Selfish Concern: Perspective, Depersonalization, and the Sense of Self

Activity: Talks or PresentationsOther Invited Talks or Presentations


One aspect of selfhood is the sense of self, or a feeling of being a coherent subject. Another aspect of selfhood is a first-person perspective: the egocentric structure of forms of awareness such as vision. A number of thinkers have drawn a connection between these two aspects of selfhood. For example, J. David Velleman claims that our sense of self over time is explained by the egocentric structure of episodic memory. I call views which attempt to explain the sense of self in perspectival terms perspectival views. In this paper I raise a problem for perspectival views and use this problem to motivate an alternative account. I argue that there are pathological experiences-in particular experiences constitutive of the psychiatric condition of depersonalization-in which subjects retain a normal capacity for perspectival experience but lack a sense of self. This shows that perspectival experience is insufficient for a normal sense of self. I go on to provide to an account of this missing component of our sense of self, which I label selfish concern. Selfish concern is a specific type of affectively-laden concern we ordinarily feel when introspecting our own mental and bodily states. I argue that reflection on disorders of the sense of self as well as on the role of our sense of self in grounding our capacity for self-concern together support the idea that our sense of self is partly grounded in this feeling.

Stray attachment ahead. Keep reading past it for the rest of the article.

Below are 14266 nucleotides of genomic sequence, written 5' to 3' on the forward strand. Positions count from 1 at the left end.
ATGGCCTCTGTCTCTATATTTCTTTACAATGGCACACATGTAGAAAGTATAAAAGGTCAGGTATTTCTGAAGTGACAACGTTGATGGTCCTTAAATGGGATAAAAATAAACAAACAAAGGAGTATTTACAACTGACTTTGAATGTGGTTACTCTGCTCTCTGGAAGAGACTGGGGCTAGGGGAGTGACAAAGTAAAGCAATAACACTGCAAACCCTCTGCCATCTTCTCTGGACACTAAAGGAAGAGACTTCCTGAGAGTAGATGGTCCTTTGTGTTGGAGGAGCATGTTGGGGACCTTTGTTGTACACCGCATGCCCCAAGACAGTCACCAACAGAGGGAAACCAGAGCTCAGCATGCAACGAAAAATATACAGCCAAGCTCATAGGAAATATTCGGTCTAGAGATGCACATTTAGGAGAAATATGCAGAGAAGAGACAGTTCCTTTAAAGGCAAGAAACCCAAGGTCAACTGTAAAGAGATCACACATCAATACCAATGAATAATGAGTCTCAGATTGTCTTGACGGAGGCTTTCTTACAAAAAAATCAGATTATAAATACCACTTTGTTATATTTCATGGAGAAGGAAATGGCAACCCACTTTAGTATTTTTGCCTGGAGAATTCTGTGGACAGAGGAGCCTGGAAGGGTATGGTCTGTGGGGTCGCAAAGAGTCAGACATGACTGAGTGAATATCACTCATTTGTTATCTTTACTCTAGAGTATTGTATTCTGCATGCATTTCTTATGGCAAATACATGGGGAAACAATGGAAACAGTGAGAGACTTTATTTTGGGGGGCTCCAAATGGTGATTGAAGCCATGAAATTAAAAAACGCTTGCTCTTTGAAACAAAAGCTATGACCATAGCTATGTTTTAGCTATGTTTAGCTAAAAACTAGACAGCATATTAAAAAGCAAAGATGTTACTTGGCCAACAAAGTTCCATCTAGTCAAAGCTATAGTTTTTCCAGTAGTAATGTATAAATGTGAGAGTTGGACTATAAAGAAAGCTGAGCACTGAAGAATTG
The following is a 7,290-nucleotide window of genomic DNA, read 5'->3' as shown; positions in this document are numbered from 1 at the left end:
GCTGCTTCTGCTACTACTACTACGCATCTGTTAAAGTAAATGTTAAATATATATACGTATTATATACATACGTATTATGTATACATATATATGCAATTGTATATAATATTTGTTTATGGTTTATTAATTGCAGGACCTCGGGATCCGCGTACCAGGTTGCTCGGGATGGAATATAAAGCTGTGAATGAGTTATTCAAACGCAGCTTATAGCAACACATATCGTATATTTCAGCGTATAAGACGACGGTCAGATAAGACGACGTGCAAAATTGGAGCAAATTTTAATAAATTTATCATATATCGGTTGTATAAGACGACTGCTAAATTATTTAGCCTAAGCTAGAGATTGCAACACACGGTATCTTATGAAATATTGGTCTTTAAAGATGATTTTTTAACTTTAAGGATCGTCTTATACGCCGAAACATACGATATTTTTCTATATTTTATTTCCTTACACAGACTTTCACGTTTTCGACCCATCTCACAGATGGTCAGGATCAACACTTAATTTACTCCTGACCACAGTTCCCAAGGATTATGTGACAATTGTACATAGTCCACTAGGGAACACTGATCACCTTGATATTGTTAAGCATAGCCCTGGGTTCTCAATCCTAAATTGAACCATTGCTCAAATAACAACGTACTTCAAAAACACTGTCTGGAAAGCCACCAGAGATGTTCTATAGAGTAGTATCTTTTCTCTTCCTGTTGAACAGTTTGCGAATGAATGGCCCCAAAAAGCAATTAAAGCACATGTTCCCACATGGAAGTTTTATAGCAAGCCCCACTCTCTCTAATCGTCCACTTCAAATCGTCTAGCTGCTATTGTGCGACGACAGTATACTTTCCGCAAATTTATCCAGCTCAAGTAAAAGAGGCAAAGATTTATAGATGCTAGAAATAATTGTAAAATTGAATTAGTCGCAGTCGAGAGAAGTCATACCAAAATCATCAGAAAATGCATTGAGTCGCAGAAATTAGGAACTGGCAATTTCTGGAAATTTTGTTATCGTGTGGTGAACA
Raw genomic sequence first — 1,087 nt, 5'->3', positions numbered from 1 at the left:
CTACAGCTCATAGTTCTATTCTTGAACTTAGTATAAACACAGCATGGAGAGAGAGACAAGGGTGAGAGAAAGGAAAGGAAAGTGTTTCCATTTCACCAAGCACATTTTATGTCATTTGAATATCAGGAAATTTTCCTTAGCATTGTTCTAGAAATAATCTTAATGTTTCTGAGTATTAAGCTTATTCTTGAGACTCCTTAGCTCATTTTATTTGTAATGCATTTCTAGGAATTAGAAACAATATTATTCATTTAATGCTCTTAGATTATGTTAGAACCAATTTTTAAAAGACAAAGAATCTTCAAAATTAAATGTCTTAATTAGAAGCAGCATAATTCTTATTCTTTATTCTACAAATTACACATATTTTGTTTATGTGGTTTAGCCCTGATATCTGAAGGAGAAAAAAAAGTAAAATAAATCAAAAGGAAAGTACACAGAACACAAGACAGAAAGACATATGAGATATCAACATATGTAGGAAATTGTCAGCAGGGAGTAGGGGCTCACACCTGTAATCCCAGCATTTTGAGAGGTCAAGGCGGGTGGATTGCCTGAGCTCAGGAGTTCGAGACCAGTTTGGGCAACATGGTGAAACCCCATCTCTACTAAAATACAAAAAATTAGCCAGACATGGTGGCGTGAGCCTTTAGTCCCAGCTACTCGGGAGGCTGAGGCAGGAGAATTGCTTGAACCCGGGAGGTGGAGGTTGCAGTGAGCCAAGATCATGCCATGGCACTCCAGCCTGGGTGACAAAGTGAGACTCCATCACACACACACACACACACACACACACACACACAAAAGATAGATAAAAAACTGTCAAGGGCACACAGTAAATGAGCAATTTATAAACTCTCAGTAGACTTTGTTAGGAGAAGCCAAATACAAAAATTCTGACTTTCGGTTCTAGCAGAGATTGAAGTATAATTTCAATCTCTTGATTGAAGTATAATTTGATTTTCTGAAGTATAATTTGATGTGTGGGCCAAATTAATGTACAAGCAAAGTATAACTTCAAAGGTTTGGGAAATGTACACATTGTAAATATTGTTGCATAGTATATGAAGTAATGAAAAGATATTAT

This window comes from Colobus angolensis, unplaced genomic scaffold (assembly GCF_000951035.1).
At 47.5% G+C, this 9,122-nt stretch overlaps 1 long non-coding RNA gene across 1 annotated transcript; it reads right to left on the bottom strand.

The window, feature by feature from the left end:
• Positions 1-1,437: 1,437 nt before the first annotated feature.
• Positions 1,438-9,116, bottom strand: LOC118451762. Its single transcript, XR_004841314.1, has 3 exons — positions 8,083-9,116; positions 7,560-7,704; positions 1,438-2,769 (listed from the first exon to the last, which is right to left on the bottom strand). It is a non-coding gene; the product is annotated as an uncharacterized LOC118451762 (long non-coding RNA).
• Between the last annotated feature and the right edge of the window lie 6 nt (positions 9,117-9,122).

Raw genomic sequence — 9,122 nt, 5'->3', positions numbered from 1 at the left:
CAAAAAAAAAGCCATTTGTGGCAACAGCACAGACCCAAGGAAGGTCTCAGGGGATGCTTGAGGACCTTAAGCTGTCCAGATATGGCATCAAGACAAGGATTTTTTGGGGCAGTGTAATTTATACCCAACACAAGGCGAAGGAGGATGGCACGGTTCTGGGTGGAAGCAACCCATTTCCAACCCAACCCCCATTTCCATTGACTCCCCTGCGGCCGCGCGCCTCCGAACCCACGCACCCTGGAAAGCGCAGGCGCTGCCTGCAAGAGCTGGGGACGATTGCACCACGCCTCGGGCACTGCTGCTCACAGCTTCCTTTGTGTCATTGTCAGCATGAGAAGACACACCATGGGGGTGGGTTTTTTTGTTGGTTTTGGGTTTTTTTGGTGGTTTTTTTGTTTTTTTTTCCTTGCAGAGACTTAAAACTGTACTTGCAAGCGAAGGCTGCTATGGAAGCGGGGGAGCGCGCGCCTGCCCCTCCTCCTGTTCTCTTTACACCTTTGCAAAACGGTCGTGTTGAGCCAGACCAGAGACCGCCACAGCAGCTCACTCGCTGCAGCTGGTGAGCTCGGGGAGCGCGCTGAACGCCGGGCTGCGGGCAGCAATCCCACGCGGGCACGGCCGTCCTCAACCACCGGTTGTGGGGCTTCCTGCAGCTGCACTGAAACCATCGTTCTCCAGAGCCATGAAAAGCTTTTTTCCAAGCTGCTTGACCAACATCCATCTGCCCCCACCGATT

Period16 Jan 2023
Held atDepartment of Philosophy